• Eosinophilia


    Eosinophils is a type of white blood cell. These white blood cells help to protect the body from infections. Eosinophils are created in the bone and move through the body in the blood.
    Eosinophilia is an abnormally high number of these white blood cells. There may be high levels of eosinophils in the blood, in the tissue, or both. There are several types of eosinophilia based on the cause and symptoms.
    White Blood Cells
    White Blood Cells
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    Eosinophilia may be caused by an injury or illness to a specific area or an overproduction of these cells. The cause will vary based on type of eosinophilia:
    • Familial eosinophilia—caused by problems in genes that control eosinophil growth
    • Secondary eosinophilia—related to an infection, autoimmune reaction, or other inflammatory illnesses
    • Primary eosinophilia—change in production of eosinophils associated with certain leukemias or chronic myeloid disorders such as myelodysplastic syndrome
    • Idiopathic eosinophilia—causes is not clear

    Risk Factors

    A family history increases your chance of familial eosinophilia.
    Conditions that increase your chance of secondary eosinophilia include:
    Conditions that increase your chance of primary eosinophilia include:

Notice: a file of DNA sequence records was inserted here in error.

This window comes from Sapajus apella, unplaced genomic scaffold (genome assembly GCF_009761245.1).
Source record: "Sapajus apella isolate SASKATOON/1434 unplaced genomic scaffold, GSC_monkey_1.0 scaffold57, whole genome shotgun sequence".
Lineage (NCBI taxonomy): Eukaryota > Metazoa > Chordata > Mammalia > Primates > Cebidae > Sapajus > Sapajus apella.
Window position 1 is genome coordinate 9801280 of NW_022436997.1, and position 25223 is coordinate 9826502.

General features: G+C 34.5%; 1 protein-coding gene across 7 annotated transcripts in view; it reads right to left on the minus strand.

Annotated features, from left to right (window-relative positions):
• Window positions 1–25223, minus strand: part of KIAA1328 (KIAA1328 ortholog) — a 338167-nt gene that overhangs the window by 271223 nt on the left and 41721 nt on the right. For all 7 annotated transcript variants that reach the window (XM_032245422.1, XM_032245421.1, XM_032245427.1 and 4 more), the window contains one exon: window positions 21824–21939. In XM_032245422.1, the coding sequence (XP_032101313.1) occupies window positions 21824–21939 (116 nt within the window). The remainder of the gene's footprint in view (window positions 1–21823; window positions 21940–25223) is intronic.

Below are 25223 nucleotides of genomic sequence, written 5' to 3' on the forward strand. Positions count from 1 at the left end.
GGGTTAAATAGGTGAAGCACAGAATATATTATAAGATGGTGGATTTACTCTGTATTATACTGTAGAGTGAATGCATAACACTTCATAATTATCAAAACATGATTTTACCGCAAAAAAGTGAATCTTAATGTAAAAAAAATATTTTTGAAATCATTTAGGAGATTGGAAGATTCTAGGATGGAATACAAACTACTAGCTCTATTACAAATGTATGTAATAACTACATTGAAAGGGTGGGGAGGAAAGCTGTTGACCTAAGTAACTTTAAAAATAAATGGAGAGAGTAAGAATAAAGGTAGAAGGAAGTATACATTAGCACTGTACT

Symptoms of eosinophilia are often those of the underlying condition. For example:
      Asthma symptoms may include:
      • Wheezing
      • Breathlessness
      Parasitic infection symptoms may include: Medicine reaction symptoms may include:
      • Skin rashes
    Rarer symptoms of eosinophilia may include:
    • Weight loss
    • Night sweats
    • Lymph node enlargement
    • Skin rashes
    • Numbness and tingling due to nerve damage


    Your doctor will ask about your symptoms and medical history. A physical exam will be done. You may be referred to a blood specialist.
    Eosinophil levels maybe measured through:
    Other tests will depend on the underlying condition. Your doctor may order:


    Talk with your doctor about the best treatment plan for you. Primary and secondary eosinophilia can be managed by treating the underlying cause.
    Idiopathic eosinophilia may be treated with corticosteroids. This group of medications can reduce inflammation and decrease the number of eosinophils. Corticosteroids may be taken in inhaled form, topical treatment, pills, or injections.


    Cause of eosinophilia is not always clear. As a result, there are no specific steps to prevent eosinophilia.


    American Academy of Allergy, Asthma, and Immunology http://www.aaaai.org

    American Lung Association http://www.lungusa.org


    Allergy Asthma Information Association http://aaia.ca

    Health Canada http://www.hc-sc.gc.ca


    Brigden ML. A practical workup for eosinophilia. Postgraduate Medicine website. Available at: http://www.postgradmed.com/issues/1999/03%5F99/brigden.htm . Accessed July 26, 2005.

    Eosinophilia. The Merck Manual of Diagnosis and Therapy website. Available at: http://www.merck.com/mrkshared/mmanual/section11/chapter136/136b.jsp . Accessed July 26, 2005.

    Tefferi A. Blood Eosinophilia: A New Paradigm in Disease Classification, Diagnosis and Treatment. Mayo Clin Proc. January 2005;80(1):75-83

    Revision Information

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